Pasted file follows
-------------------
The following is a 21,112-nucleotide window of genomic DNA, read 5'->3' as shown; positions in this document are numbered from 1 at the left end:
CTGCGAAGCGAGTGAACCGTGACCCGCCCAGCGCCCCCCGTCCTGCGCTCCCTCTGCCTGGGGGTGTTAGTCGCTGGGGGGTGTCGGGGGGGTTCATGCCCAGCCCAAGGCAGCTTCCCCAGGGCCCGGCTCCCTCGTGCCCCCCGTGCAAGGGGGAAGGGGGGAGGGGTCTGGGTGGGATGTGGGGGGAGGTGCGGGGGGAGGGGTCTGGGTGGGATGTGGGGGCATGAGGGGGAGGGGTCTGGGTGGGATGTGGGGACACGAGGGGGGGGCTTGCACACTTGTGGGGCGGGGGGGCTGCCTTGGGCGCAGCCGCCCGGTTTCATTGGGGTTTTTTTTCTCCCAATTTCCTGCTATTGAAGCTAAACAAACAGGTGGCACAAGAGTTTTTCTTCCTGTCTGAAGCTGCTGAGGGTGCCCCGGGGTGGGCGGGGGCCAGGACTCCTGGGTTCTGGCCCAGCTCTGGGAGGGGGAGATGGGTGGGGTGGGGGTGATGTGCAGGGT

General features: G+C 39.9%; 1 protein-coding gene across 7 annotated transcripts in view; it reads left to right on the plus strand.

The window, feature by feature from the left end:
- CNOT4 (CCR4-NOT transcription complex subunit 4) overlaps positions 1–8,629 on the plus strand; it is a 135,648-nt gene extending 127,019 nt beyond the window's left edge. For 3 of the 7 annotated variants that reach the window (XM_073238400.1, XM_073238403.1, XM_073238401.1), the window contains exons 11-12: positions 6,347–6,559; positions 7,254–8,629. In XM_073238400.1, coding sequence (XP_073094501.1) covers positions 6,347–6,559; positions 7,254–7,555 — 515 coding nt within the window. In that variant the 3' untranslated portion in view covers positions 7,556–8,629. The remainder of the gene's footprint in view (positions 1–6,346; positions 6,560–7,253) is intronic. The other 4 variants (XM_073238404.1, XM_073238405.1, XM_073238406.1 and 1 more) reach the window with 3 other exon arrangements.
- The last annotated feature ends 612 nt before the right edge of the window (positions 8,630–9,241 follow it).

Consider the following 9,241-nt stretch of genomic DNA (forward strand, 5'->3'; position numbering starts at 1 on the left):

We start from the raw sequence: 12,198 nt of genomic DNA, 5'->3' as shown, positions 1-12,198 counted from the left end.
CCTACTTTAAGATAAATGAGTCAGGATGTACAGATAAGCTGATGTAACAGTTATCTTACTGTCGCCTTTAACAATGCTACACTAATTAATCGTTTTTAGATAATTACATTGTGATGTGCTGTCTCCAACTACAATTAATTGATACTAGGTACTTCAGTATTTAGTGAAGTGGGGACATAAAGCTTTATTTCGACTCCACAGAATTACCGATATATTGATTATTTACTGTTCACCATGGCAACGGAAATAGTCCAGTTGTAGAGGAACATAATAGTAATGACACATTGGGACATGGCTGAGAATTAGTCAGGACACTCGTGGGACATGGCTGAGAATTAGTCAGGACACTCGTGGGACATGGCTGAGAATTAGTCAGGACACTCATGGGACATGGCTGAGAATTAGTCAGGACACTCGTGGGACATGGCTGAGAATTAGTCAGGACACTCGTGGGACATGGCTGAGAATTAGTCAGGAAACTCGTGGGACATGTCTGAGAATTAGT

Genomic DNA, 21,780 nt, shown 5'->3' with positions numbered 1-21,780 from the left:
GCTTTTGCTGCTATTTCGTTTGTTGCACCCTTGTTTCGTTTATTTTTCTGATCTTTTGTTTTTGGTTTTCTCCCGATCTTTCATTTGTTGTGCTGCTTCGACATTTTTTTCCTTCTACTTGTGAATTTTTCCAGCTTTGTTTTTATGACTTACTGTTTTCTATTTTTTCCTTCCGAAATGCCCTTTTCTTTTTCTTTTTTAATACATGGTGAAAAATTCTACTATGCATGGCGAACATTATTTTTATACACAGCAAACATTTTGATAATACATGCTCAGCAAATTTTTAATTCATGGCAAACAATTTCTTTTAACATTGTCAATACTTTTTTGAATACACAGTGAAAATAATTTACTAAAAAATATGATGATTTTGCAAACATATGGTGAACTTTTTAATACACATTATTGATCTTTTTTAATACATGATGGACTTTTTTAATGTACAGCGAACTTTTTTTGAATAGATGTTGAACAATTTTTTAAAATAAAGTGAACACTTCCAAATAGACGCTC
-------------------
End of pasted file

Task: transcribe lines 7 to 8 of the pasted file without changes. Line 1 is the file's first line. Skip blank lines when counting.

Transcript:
Consider the following 9,241-nt stretch of genomic DNA (forward strand, 5'->3'; position numbering starts at 1 on the left):

We start from the raw sequence: 12,198 nt of genomic DNA, 5'->3' as shown, positions 1-12,198 counted from the left end.